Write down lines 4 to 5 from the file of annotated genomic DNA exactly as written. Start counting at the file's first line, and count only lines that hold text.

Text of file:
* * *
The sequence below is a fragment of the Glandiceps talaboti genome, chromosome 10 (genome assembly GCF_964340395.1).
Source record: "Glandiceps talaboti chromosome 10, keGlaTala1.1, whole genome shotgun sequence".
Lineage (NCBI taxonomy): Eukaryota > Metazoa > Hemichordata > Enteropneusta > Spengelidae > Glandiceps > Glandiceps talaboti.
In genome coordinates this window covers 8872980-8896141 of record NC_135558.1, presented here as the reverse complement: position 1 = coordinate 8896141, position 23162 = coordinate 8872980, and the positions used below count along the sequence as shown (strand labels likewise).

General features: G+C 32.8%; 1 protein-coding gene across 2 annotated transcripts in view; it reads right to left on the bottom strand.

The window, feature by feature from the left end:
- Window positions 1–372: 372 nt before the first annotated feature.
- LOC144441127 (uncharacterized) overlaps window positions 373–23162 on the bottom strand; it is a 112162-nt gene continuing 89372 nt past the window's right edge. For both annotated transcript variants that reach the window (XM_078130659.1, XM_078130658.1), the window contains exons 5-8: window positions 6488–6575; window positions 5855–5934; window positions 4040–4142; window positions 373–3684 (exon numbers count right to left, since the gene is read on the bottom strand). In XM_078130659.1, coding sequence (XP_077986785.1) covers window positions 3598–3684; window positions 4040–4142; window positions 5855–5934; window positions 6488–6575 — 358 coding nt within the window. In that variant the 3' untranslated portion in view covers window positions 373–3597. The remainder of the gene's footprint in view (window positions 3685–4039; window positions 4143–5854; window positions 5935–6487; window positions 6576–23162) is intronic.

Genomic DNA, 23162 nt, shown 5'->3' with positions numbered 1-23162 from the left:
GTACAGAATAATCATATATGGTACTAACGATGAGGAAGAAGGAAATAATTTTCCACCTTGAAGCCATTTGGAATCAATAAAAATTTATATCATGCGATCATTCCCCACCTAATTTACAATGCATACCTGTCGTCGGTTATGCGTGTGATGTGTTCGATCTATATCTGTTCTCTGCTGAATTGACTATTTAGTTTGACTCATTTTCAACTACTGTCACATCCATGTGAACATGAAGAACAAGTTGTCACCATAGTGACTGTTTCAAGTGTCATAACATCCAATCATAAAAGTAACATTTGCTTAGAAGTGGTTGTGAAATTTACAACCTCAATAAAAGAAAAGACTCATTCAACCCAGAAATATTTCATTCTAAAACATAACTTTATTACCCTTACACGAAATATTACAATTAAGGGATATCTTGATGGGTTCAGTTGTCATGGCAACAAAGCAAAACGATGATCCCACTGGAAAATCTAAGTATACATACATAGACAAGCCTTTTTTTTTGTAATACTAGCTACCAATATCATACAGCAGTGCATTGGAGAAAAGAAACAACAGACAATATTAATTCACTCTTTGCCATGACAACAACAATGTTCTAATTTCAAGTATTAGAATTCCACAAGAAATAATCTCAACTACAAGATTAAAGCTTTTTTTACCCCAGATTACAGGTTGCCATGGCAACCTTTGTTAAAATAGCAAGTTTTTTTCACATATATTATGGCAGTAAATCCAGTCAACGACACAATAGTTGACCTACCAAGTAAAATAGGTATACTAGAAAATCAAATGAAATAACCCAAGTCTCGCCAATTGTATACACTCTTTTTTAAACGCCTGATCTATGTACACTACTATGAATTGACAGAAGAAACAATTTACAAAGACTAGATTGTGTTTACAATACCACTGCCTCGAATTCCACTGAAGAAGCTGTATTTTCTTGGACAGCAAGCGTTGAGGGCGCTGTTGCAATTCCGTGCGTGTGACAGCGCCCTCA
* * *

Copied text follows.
In genome coordinates this window covers 8872980-8896141 of record NC_135558.1, presented here as the reverse complement: position 1 = coordinate 8896141, position 23162 = coordinate 8872980, and the positions used below count along the sequence as shown (strand labels likewise).

General features: G+C 32.8%; 1 protein-coding gene across 2 annotated transcripts in view; it reads right to left on the bottom strand.